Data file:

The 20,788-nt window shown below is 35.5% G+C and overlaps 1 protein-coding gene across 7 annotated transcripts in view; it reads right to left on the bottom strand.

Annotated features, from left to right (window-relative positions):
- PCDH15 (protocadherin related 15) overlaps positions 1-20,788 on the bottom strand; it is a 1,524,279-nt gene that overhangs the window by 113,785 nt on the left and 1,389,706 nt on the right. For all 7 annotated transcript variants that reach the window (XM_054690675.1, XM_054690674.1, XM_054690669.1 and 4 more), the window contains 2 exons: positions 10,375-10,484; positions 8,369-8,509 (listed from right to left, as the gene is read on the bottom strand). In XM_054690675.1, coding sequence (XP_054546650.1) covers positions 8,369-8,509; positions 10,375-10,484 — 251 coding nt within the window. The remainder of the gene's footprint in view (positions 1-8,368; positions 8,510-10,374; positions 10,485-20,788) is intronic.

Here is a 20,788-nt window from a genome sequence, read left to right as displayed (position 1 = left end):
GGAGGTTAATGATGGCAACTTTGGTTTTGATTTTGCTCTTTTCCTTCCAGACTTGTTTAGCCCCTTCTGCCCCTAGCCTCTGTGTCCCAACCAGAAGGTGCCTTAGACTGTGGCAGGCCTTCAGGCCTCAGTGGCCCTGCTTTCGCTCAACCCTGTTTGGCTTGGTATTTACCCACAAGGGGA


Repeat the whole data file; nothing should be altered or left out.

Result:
The 20,788-nt window shown below is 35.5% G+C and overlaps 1 protein-coding gene across 7 annotated transcripts in view; it reads right to left on the bottom strand.

Annotated features, from left to right (window-relative positions):
- PCDH15 (protocadherin related 15) overlaps positions 1-20,788 on the bottom strand; it is a 1,524,279-nt gene that overhangs the window by 113,785 nt on the left and 1,389,706 nt on the right. For all 7 annotated transcript variants that reach the window (XM_054690675.1, XM_054690674.1, XM_054690669.1 and 4 more), the window contains 2 exons: positions 10,375-10,484; positions 8,369-8,509 (listed from right to left, as the gene is read on the bottom strand). In XM_054690675.1, coding sequence (XP_054546650.1) covers positions 8,369-8,509; positions 10,375-10,484 — 251 coding nt within the window. The remainder of the gene's footprint in view (positions 1-8,368; positions 8,510-10,374; positions 10,485-20,788) is intronic.

Here is a 20,788-nt window from a genome sequence, read left to right as displayed (position 1 = left end):
GGAGGTTAATGATGGCAACTTTGGTTTTGATTTTGCTCTTTTCCTTCCAGACTTGTTTAGCCCCTTCTGCCCCTAGCCTCTGTGTCCCAACCAGAAGGTGCCTTAGACTGTGGCAGGCCTTCAGGCCTCAGTGGCCCTGCTTTCGCTCAACCCTGTTTGGCTTGGTATTTACCCACAAGGGGA